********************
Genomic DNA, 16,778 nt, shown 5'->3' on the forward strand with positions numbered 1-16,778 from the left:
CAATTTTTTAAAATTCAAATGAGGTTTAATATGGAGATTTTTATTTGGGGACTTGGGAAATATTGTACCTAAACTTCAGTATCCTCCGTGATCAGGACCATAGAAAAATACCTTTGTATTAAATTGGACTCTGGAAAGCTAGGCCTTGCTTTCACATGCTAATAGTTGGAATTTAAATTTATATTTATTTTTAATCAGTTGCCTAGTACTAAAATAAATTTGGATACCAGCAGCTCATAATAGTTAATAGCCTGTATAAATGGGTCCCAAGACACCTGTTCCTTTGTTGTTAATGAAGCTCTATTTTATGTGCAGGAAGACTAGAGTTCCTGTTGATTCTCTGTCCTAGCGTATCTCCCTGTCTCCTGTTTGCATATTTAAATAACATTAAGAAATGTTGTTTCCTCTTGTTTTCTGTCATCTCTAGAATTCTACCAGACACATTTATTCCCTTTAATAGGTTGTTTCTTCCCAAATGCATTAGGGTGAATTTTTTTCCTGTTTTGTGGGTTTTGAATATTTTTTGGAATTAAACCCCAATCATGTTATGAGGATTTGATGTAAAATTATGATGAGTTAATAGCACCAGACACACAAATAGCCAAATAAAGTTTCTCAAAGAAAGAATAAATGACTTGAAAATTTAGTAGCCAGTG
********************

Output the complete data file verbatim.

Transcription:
Genomic DNA, 16,778 nt, shown 5'->3' on the forward strand with positions numbered 1-16,778 from the left:
CAATTTTTTAAAATTCAAATGAGGTTTAATATGGAGATTTTTATTTGGGGACTTGGGAAATATTGTACCTAAACTTCAGTATCCTCCGTGATCAGGACCATAGAAAAATACCTTTGTATTAAATTGGACTCTGGAAAGCTAGGCCTTGCTTTCACATGCTAATAGTTGGAATTTAAATTTATATTTATTTTTAATCAGTTGCCTAGTACTAAAATAAATTTGGATACCAGCAGCTCATAATAGTTAATAGCCTGTATAAATGGGTCCCAAGACACCTGTTCCTTTGTTGTTAATGAAGCTCTATTTTATGTGCAGGAAGACTAGAGTTCCTGTTGATTCTCTGTCCTAGCGTATCTCCCTGTCTCCTGTTTGCATATTTAAATAACATTAAGAAATGTTGTTTCCTCTTGTTTTCTGTCATCTCTAGAATTCTACCAGACACATTTATTCCCTTTAATAGGTTGTTTCTTCCCAAATGCATTAGGGTGAATTTTTTTCCTGTTTTGTGGGTTTTGAATATTTTTTGGAATTAAACCCCAATCATGTTATGAGGATTTGATGTAAAATTATGATGAGTTAATAGCACCAGACACACAAATAGCCAAATAAAGTTTCTCAAAGAAAGAATAAATGACTTGAAAATTTAGTAGCCAGTG